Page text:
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Philippines deploys ships to disputed South China Sea amid reports China building ‘artificial island’

The Philippines on Saturday deployed ships to a disputed area in the South China Sea, where it accused the People’s Republic of China (PRC) of building an “artificial island” amid the two Asian countries’s ongoing conflict over the territory, the office of President Ferdinand Marcos Jr. said in a statement.

“The Philippine Coast Guard (PGC) has deployed its BRP Teresa Magbanua to monitor the supposed illegal activities of China, creating an ‘artificial island’ on Escoda Shoal in the West Philippine Sea (WPS) by destroying the coral reefs,” the statement read.

According to Jay Tarriela, the spokesperson for the Philippine Coast Guard (PCG), China has deployed vessels and divers to explore the Sabina Shoal, which Manila calls the Escoda Shoal, for reclamation. In response to the Chinese research vessels, the PCG has deployed patrol vessels, as well as inflatable boats, to monitor the undertaking and deter China’s activities near the Philippines’ coast.

The Escoda Shoal is an atoll in the Spratly Islands, a disputed archipelago in the South China Sea. The Philippines claims it falls under the jurisdiction of the province of Palawan. However, China also claims sovereignty over the area.

“China’s deployment of Chinese Maritime Militia, Chinese Coast Guard, PLA Navy, and Chinese research vessels close to the coastline of Palawan is concerning,” Tarriela wrote in a statement posted to X (formerly Twitter). “Not only does this pose a threat to our sovereignty, but it also causes significant damage to our marine environment.”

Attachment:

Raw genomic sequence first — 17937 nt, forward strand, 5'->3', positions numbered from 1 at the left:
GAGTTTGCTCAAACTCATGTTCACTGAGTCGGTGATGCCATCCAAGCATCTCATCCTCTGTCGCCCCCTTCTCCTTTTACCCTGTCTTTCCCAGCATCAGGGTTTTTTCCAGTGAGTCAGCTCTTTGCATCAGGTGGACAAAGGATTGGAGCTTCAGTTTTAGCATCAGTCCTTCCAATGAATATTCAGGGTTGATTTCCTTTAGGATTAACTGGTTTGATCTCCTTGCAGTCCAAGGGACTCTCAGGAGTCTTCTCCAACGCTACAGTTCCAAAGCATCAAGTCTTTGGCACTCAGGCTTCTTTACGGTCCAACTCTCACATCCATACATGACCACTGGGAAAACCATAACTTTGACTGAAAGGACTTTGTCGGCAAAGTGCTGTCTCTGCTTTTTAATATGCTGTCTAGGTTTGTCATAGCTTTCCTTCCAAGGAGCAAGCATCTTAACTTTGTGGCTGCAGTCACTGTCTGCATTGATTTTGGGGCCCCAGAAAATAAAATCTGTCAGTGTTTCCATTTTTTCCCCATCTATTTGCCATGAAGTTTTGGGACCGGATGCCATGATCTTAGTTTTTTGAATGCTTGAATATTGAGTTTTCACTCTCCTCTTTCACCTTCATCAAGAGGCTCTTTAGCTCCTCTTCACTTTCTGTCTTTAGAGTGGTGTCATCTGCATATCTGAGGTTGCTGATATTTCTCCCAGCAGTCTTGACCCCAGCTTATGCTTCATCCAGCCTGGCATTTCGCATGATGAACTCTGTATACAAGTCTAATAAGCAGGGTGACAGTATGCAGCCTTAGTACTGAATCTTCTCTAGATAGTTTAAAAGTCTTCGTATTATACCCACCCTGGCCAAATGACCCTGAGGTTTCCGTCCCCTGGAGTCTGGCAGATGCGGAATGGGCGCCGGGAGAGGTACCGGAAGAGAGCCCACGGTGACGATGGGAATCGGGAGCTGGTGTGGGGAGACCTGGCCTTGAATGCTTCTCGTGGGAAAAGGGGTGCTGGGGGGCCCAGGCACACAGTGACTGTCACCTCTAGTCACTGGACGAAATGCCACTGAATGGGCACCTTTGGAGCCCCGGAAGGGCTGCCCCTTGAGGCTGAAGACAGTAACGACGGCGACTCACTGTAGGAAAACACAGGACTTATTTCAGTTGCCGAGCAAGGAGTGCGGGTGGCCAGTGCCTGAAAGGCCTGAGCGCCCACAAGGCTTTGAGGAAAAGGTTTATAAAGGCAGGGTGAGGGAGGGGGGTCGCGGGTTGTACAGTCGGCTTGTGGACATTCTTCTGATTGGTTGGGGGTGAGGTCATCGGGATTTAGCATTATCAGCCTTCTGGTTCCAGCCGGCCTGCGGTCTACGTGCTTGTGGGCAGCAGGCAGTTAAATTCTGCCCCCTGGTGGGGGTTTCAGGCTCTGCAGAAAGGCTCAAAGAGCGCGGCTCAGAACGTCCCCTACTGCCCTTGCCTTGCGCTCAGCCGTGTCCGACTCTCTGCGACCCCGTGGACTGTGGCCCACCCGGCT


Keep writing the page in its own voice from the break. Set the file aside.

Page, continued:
Further deepening the countries’s bilateral rift, the Philippine national security adviser, Eduardo Año, on Friday called for the expulsion of several high-ranking Chinese diplomats over an alleged leak of a phone conversation between Chinese diplomats and a Filipino admiral discussing the present dispute in the South China Sea.

“Bypassing official and long-established channels and protocols, talking to officials without the requisite authorities or bona fides, then maliciously claiming that alleged discussions should bind the PH government is farcical, foolish, and reckless,” the statement read. Citing Philippine laws and the Vienna Convention on Diplomatic Relations, Año called for the immediate removal of the individuals concerned.

The incident in the Spratly Islands adds to the growing tensions between the Philippines and the PRC in the South China Sea. Earlier this month, the Philippines Department of Foreign Affairs (DFA) summoned a Chinese official in Manila, Zhou Zhyiong, after the Chinese coast guard attacked Filipino vessels on a humanitarian mission in Scarborough Shoal. In March, the Philippines accused China of carrying out a hostile attack on a Filipino supply boat near the Second Thomas Shoal.

Tarriela told reporters that the Philippine government was committed to maintaining a prolonged presence on the Escoda Shoal to document China’s alleged illegal activities and prevent the PRC from encroaching on Philippine sovereignty.

“We must work together to halt China’s ambitious goal of taking control of the entire West Philippine Sea,” Tarriela said. “We should not be distracted by their false narratives, as China continues to carry out illegal actions without our awareness.”

He continued: “Let us remain focused and united in responding to these challenges, ensuring that we protect our territorial integrity and preserve the marine environment for future generations.”

The Chinese government has yet to issue a statement or comment at the time of publication.

Article: Philippines deploys ships to disputed South China Sea amid reports China building ‘artificial island’

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